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Adding Concierge Care to my Medicare and Medicare Advantage Supplement

Conan

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We're both on Medicare.

In 2020 we'll be paying Medicare Part B premiums of 2 * $144.60 = $289.20/month ($3,470/year) [not counting IRMAA tax that we also have to pay this year].

And we'll be paying Medicare Advantage Supplement premiums (which include the cost of Part D coverage, again not counting IRMAA tax) of $103.01 (partially subsidized by a former employer) + $174.31 (for the spouse) = 277.32/month ($3,328/year).

Plus $1,200 for dental insurance for two.

Those add up to $8,000/year for two, plus IRMAA tax. Our out-of-pocket for medical care is essentially zero (until we add concierge benefits described below). Out-of-pocket for prescription drugs will cost about $1,500/year for two. Dental out-of-pocket will be around $2,500 based on past experience. So our total healthcare budget for 2020 is $12,000 plus IRMAA taxes plus the concierge.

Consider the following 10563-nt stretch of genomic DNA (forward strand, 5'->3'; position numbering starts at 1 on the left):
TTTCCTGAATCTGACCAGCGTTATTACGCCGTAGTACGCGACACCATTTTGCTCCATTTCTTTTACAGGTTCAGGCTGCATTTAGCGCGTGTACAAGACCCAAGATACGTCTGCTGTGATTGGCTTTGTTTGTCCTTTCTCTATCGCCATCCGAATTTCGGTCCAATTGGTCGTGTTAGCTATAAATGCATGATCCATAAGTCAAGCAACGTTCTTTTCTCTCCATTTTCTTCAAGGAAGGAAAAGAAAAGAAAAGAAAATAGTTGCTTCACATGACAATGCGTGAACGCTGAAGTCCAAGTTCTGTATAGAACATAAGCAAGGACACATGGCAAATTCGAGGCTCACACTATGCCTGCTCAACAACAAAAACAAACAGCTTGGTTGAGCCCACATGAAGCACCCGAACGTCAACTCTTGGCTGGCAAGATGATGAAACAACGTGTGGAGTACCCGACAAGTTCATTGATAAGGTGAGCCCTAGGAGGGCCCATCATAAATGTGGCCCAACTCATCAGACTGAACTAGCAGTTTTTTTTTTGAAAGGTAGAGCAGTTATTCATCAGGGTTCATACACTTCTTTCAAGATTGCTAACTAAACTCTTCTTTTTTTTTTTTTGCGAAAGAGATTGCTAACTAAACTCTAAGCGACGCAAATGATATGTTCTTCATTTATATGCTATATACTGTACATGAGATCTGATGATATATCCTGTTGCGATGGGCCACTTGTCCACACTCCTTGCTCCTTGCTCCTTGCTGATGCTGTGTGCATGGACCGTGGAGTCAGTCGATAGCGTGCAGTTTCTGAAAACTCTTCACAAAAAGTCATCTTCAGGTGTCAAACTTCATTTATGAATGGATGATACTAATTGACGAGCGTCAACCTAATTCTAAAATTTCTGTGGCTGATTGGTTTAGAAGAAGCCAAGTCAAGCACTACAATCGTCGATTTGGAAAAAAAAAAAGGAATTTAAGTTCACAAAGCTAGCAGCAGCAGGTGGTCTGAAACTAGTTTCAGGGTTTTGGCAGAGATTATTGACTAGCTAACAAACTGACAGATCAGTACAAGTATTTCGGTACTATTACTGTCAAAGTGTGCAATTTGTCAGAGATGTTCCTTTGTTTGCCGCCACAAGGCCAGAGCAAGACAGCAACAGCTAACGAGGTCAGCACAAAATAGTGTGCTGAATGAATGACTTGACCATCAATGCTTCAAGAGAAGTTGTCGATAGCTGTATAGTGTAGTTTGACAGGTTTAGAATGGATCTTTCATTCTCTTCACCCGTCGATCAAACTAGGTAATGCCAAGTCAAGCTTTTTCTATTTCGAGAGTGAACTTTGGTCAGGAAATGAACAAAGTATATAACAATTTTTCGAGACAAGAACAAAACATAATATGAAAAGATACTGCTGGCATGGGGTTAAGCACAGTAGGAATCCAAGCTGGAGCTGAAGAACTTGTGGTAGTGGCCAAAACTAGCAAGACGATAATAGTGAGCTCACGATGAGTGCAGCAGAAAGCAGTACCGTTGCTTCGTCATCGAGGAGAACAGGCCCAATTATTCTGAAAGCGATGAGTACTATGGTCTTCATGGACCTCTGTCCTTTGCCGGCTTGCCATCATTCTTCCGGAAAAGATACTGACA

The medical climate in our state has changed radically in the last few years. Five hospitals in our area are affiliated into a single operation, now the third-largest employer in the state, and the same operator has rolled up 1,000 or so individual physicians into its multi specialty group clinic. Our primary physician was one of those rolled up, and he lasted a year before retiring. Our next primary physician, a different practice but again one of the 1,000, just announced that he's retiring too. After some looking, we found a third physician who is not currently among the 1,000 and who is open to new patients.

The new physician offers an optional concierge service, and we interviewed the doctor about one of us signing on to it. Basically, if you're not in the concierge program, you're likely to wait longer for an appointment and more often than not you'll be seeing a physician's assistant. With the concierge program you can reach the doctor day and night (via text to your doctor's cellphone), same-day appointments are the norm, and you'll always see the doctor in person who will give you all the time you need. Medicare and insurance coverage remains the same, and one of us will pay a flat $2,500 per year for concierge privileges.